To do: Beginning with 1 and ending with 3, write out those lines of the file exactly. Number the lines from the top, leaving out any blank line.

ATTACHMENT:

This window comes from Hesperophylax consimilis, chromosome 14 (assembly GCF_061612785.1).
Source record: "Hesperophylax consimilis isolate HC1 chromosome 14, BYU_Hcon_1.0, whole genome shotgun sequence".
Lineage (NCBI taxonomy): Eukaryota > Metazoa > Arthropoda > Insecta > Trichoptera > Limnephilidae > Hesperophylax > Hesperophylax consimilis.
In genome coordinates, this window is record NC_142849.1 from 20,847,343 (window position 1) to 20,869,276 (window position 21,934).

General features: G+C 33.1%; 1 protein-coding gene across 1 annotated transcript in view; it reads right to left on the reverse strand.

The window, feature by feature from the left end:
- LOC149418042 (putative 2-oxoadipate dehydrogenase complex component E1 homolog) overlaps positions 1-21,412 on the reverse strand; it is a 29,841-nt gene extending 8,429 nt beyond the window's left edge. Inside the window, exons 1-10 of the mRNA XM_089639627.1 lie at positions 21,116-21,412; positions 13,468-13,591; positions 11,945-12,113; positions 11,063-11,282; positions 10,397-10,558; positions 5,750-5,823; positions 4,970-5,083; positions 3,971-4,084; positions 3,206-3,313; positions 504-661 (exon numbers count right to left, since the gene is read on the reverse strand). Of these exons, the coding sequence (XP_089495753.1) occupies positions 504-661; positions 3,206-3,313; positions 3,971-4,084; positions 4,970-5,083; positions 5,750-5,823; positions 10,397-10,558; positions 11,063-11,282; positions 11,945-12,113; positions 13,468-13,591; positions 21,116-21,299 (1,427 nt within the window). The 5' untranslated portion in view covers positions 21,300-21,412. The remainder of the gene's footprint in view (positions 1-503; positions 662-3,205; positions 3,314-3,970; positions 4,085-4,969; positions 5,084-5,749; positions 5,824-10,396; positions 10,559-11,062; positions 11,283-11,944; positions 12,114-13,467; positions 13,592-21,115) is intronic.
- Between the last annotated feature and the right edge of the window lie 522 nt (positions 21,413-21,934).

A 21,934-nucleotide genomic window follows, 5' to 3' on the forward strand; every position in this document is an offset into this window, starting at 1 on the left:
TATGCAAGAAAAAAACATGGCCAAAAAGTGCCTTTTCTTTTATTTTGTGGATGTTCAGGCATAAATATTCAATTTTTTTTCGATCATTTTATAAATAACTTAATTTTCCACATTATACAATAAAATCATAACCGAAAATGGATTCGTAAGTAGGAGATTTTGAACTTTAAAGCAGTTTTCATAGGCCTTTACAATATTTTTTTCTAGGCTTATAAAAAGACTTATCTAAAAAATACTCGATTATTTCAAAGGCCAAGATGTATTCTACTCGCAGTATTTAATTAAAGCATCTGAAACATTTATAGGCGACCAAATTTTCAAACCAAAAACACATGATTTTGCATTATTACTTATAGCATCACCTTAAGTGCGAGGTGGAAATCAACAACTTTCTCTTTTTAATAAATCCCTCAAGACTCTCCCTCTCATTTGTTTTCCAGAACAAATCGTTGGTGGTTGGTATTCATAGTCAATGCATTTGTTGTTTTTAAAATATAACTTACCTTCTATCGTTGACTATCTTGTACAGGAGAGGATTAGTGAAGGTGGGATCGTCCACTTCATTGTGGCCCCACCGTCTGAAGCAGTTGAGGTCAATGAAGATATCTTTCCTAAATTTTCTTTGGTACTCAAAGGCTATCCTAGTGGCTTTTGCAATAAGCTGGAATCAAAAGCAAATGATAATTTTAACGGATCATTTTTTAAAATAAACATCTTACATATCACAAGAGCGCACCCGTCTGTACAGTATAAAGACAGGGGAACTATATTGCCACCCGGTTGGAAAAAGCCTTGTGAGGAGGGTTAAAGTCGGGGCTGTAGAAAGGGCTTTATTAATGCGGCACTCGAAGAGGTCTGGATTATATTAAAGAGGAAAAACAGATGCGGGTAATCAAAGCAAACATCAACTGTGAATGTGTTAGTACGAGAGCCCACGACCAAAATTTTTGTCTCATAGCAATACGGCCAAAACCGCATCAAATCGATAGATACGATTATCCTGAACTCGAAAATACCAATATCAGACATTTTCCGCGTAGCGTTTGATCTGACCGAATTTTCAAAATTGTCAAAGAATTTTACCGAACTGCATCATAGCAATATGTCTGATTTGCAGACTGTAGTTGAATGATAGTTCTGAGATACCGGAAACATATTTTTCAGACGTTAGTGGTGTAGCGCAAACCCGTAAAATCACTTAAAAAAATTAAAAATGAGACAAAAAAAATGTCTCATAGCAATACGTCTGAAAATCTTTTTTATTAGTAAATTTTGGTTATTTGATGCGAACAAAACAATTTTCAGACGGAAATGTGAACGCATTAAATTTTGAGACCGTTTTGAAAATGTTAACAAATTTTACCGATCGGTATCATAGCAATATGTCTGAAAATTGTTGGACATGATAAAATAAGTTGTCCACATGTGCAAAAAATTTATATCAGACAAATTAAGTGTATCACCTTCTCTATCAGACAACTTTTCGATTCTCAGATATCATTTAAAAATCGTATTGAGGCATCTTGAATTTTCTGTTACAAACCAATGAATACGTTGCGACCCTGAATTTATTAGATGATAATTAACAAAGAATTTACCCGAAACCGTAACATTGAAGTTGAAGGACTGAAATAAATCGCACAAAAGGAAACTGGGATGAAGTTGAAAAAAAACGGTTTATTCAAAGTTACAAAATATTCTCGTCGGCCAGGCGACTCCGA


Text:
This window comes from Hesperophylax consimilis, chromosome 14 (assembly GCF_061612785.1).
Source record: "Hesperophylax consimilis isolate HC1 chromosome 14, BYU_Hcon_1.0, whole genome shotgun sequence".
Lineage (NCBI taxonomy): Eukaryota > Metazoa > Arthropoda > Insecta > Trichoptera > Limnephilidae > Hesperophylax > Hesperophylax consimilis.